7:41 PM EDT
Nathan Deal, R-GA 10th

Mr. DEAL of Georgia. Mr. Chairman, I yield myself such time as I may consume.

Mr. Chairman, the amendment that I have at the desk relates to the growing problem of lack of extradition of criminals who committed violent offenses in the United States and then flee across our borders and are not able to be returned by way of extradition.

This is a growing problem. It is a problem for a country such as ours that now has an estimated 11 million people illegally in our country. Mexico to our south has become a point of refuge. Many of the individuals who are committing these offenses are committing them and immediately fleeing to their home country of Mexico.

Some are not quite so quick. Some are offenses such as the one we have heard in a previous amendment as it relates to the killing of a police officer in the line of duty, but it is a growing concern for all of the citizens of the States of this country and one that I think we need to begin to point a finger at.

This amendment says that if you refuse to extradite for an offense that would have a life imprisonment or less, then if funds flow through the State Department, those funds would be withheld if they are refusing to extradite.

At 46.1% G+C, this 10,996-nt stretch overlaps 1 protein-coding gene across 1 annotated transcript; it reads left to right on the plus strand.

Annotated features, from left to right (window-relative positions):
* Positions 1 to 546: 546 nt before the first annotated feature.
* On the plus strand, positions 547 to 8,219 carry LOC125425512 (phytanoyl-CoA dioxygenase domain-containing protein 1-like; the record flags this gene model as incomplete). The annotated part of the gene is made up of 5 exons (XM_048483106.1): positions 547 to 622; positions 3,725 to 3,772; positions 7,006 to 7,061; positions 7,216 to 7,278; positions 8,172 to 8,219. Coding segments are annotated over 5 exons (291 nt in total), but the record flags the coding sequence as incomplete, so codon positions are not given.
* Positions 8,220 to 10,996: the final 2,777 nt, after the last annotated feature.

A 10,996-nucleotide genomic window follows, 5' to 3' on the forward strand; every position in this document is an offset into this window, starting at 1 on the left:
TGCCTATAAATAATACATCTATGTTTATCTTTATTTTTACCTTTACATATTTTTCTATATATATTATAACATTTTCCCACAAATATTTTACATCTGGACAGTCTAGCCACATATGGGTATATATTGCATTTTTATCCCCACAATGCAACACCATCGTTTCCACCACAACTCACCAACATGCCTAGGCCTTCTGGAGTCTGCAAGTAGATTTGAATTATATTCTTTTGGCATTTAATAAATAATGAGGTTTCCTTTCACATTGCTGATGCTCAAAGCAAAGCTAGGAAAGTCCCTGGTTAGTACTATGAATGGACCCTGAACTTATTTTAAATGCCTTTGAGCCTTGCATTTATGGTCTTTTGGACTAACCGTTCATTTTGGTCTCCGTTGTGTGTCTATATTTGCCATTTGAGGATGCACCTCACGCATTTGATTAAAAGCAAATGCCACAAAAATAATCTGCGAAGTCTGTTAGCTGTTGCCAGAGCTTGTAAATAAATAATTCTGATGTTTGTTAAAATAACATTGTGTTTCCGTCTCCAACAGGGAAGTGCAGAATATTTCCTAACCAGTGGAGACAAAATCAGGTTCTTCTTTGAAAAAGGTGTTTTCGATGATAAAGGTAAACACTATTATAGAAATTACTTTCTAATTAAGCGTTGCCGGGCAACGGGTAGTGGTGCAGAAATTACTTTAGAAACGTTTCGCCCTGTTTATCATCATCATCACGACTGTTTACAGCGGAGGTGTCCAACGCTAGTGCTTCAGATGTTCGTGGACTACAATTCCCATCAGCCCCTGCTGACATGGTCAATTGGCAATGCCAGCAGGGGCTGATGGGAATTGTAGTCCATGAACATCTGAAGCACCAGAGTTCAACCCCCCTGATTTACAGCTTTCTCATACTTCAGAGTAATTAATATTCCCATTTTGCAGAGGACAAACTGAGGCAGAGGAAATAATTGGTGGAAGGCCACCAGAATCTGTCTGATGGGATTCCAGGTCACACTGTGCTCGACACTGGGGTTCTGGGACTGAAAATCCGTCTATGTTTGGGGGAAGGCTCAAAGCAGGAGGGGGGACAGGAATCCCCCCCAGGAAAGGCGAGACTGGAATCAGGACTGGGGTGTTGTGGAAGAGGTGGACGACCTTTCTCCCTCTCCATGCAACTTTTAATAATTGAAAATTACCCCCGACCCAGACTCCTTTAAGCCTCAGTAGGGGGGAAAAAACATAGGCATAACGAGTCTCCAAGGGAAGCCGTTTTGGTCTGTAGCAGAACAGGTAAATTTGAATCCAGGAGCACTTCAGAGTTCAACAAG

Let me give my colleagues a scenario. Let us assume that you have two men who rape and brutally murder a 4-year-old child. One is a citizen of the United States. The other one is a citizen of Mexico who is illegally in the country. Both flee across the border to Mexico. The district attorney or the prosecutor in the circuit indicts them, and of course, in those kind of cases, they face either life imprisonment or, in some cases, capital punishment. Mexico will extradite the United States citizen

back here. They will not extradite the Mexican citizen back unless the prosecutor agrees to lower the offense to a crime that would be less than a life sentence.

Now, that is a hypothetical case. I will allude to the facts as they now exist in my community in a few minutes.

Mr. Chairman, I yield 2 minutes to the gentleman from Iowa (Mr. King), my colleague.